Schwarzenegger's trip was designed to reciprocate Blair's visit to California last summer to announce a trans-Atlantic alliance to reduce greenhouse gas emissions.
Late this week, however, Sarkozy announced California's celebrity governor would first travel to Paris for meetings.
Schwarzenegger on Thursday billed the visit to Elysee Palace as both a planning meeting for a larger European trade mission, possibly as early as next year, and as an opportunity to spread his environmental diplomacy.
"As you know, the United States has failed to join the European Union and the G-8 with their environmental goals, so I think what I want to do as a state is say, 'We want to join them, we want to go work with them,"' said Schwarzenegger, a native of Austria.
In a statement, Schwarzenegger also praised Sarkozy as an innovative leader with bold new ideas. "I am looking forward to meeting with the president and learning about his governing style, which reaches across party lines to build consensus," he said.
Following the meeting with Sarkozy on Monday, Schwarzenegger is scheduled to travel to London and hold a private meeting with Blair on his last full day in office.
Blair will step down as prime minister on June 27 and be replaced by British Treasury chief Gordon Brown.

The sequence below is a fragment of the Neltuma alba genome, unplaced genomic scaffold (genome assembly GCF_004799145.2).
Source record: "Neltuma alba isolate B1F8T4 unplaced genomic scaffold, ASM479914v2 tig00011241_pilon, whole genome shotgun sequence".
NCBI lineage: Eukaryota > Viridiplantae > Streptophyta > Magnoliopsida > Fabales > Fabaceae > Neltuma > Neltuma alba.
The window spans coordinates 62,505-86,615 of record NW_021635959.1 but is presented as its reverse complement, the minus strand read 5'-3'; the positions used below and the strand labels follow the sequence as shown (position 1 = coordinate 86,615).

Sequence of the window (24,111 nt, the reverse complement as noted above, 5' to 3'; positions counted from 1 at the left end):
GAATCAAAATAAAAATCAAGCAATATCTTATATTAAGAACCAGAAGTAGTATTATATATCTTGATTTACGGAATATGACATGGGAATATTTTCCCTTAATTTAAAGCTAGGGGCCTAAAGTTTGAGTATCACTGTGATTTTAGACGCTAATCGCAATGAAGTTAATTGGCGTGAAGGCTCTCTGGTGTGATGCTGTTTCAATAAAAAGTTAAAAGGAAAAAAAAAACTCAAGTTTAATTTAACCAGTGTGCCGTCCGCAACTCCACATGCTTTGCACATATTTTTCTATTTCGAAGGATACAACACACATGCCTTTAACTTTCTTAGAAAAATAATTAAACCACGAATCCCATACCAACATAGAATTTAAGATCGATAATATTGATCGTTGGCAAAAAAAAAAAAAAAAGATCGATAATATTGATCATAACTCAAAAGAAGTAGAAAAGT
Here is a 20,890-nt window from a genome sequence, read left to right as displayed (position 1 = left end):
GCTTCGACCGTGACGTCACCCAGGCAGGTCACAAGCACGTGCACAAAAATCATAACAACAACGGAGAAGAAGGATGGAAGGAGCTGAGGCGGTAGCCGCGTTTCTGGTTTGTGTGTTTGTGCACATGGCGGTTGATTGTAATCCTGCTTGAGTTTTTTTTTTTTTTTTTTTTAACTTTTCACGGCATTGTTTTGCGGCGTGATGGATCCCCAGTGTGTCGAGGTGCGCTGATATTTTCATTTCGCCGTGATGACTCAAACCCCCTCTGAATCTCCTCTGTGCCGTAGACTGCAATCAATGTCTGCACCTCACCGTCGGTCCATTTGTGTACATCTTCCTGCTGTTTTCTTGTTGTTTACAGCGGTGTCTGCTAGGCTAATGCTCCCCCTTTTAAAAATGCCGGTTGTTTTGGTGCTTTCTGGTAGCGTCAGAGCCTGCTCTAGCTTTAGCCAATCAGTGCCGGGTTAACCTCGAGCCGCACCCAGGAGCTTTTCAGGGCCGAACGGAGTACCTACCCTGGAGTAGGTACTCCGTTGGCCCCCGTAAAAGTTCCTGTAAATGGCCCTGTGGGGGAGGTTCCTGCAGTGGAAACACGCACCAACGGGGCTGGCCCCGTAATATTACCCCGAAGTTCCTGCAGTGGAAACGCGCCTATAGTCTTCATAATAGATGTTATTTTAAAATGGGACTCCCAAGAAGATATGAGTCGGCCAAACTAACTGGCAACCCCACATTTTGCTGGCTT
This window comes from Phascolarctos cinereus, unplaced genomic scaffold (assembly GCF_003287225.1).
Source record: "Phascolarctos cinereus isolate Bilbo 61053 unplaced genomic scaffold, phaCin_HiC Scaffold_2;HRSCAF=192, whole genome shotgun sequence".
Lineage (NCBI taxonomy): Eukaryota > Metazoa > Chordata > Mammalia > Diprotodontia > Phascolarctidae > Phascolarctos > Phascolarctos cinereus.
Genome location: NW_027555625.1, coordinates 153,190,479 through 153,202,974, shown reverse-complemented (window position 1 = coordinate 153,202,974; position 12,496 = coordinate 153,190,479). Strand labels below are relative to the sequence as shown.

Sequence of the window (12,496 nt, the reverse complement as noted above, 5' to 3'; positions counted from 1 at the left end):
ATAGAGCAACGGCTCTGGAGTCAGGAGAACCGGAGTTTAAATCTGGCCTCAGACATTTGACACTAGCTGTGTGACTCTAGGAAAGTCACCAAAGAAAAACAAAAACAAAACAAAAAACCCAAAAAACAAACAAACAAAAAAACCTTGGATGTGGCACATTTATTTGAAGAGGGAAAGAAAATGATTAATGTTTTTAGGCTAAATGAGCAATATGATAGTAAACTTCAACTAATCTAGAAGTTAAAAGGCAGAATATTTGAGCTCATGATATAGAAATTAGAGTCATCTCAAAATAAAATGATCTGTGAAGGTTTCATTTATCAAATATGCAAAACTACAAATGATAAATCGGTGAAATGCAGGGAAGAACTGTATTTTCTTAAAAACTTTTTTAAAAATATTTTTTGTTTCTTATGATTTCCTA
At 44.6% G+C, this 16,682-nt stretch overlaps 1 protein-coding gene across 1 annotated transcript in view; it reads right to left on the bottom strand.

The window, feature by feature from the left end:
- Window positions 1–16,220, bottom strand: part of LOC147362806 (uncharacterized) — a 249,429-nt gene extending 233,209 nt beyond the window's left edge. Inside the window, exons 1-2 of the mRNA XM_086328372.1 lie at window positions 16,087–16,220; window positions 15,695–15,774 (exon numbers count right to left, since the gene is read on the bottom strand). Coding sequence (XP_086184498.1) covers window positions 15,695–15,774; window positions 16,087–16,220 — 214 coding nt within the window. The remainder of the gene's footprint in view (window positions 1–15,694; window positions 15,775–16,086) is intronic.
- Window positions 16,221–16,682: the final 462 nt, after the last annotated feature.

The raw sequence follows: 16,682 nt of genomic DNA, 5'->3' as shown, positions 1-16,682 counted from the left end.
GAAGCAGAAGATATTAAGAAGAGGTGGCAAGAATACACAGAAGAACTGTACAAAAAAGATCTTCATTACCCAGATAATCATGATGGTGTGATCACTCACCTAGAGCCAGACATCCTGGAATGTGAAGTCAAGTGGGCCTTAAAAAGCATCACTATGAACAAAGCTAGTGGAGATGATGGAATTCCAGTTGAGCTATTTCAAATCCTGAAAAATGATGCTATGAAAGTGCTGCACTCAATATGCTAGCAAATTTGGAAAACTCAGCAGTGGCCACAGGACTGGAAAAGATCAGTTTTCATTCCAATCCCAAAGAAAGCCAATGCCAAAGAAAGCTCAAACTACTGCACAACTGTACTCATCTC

Schwarzenegger's office said the meeting with Blair will mirror the one the two held in Long Beach, California, last summer. They will meet with business leaders to discuss ways to cut greenhouse gas emissions without stifling economic growth.
Environmental groups have called the trans-Atlantic alliance largely symbolic. It calls for collaboration on research into cleaner-burning fuels and into the possibility of setting up a system for companies to buy and sell credits so they can continue releasing greenhouse gases.
The two will end their visit by touring an environmentally friendly elementary school.
On the second day of the St. Petersburg International Economic Forum, a plenary meeting was held, in which Russian President Vladimir Putin, French President Emmanuel Macron, Japanese Prime Minister Shinzo Abe, Chinese Vice President Wang Qishan and IMF head Christine Lagarde took part